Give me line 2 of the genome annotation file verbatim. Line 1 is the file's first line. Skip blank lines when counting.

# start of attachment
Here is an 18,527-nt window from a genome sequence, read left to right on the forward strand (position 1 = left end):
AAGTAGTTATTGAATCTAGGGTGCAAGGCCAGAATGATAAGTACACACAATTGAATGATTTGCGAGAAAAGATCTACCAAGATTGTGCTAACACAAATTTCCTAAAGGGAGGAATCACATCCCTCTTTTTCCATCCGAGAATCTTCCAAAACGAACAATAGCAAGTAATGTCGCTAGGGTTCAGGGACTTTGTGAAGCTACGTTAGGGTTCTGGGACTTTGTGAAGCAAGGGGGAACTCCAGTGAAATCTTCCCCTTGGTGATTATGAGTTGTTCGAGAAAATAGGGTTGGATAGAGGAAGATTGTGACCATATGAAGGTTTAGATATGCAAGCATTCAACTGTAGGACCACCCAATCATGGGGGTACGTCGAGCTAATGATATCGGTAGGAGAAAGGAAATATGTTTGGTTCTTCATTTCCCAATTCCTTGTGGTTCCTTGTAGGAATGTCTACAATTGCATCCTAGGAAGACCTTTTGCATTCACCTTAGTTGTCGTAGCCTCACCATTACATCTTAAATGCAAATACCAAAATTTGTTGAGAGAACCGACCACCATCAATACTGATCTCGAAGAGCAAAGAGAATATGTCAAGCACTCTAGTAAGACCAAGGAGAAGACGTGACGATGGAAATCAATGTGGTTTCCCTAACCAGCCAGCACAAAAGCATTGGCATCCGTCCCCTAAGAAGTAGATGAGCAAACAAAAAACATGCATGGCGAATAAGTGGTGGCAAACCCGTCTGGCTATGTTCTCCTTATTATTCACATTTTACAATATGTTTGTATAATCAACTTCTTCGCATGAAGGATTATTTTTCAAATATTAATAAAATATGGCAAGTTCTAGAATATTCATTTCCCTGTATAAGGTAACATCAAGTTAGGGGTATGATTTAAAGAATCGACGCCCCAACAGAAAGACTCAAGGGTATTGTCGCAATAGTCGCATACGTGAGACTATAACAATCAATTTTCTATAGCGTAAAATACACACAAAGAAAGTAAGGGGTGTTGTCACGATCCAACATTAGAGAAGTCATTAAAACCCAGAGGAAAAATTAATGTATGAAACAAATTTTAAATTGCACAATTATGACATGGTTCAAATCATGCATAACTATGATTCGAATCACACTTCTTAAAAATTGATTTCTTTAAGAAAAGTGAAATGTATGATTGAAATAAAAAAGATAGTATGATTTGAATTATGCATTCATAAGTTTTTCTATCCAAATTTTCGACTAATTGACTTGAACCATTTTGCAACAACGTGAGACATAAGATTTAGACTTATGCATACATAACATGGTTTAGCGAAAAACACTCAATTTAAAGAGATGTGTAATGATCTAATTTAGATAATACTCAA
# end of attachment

AAGTAGTTATTGAATCTAGGGTGCAAGGCCAGAATGATAAGTACACACAATTGAATGATTTGCGAGAAAAGATCTACCAAGATTGTGCTAACACAAATTTCCTAAAGGGAGGAATCACATCCCTCTTTTTCCATCCGAGAATCTTCCAAAACGAACAATAGCAAGTAATGTCGCTAGGGTTCAGGGACTTTGTGAAGCTACGTTAGGGTTCTGGGACTTTGTGAAGCAAGGGGGAACTCCAGTGAAATCTTCCCCTTGGTGATTATGAGTTGTTCGAGAAAATAGGGTTGGATAGAGGAAGATTGTGACCATATGAAGGTTTAGATATGCAAGCATTCAACTGTAGGACCACCCAATCATGGGGGTACGTCGAGCTAATGATATCGGTAGGAGAAAGGAAATATGTTTGGTTCTTCATTTCCCAATTCCTTGTGGTTCCTTGTAGGAATGTCTACAATTGCATCCTAGGAAGACCTTTTGCATTCACCTTAGTTGTCGTAGCCTCACCATTACATCTTAAATGCAAATACCAAAATTTGTTGAGAGAACCGACCACCATCAATACTGATCTCGAAGAGCAAAGAGAATATGTCAAGCACTCTAGTAAGACCAAGGAGAAGACGTGACGATGGAAATCAATGTGGTTTCCCTAACCAGCCAGCACAAAAGCATTGGCATCCGTCCCCTAAGAAGTAGATGAGCAAACAAAAAACATGCATGGCGAATAAGTGGTGGCAAACCCGTCTGGCTATGTTCTCCTTATTATTCACATTTTACAATATGTTTGTATAATCAACTTCTTCGCATGAAGGATTATTTTTCAAATATTAATAAAATATGGCAAGTTCTAGAATATTCATTTCCCTGTATAAGGTAACATCAAGTTAGGGGTATGATTTAAAGAATCGACGCCCCAACAGAAAGACTCAAGGGTATTGTCGCAATAGTCGCATACGTGAGACTATAACAATCAATTTTCTATAGCGTAAAATACACACAAAGAAAGTAAGGGGTGTTGTCACGATCCAACATTAGAGAAGTCATTAAAACCCAGAGGAAAAATTAATGTATGAAACAAATTTTAAATTGCACAATTATGACATGGTTCAAATCATGCATAACTATGATTCGAATCACACTTCTTAAAAATTGATTTCTTTAAGAAAAGTGAAATGTATGATTGAAATAAAAAAGATAGTATGATTTGAATTATGCATTCATAAGTTTTTCTATCCAAATTTTCGACTAATTGACTTGAACCATTTTGCAACAACGTGAGACATAAGATTTAGACTTATGCATACATAACATGGTTTAGCGAAAAACACTCAATTTAAAGAGATGTGTAATGATCTAATTTAGATAATACTCAA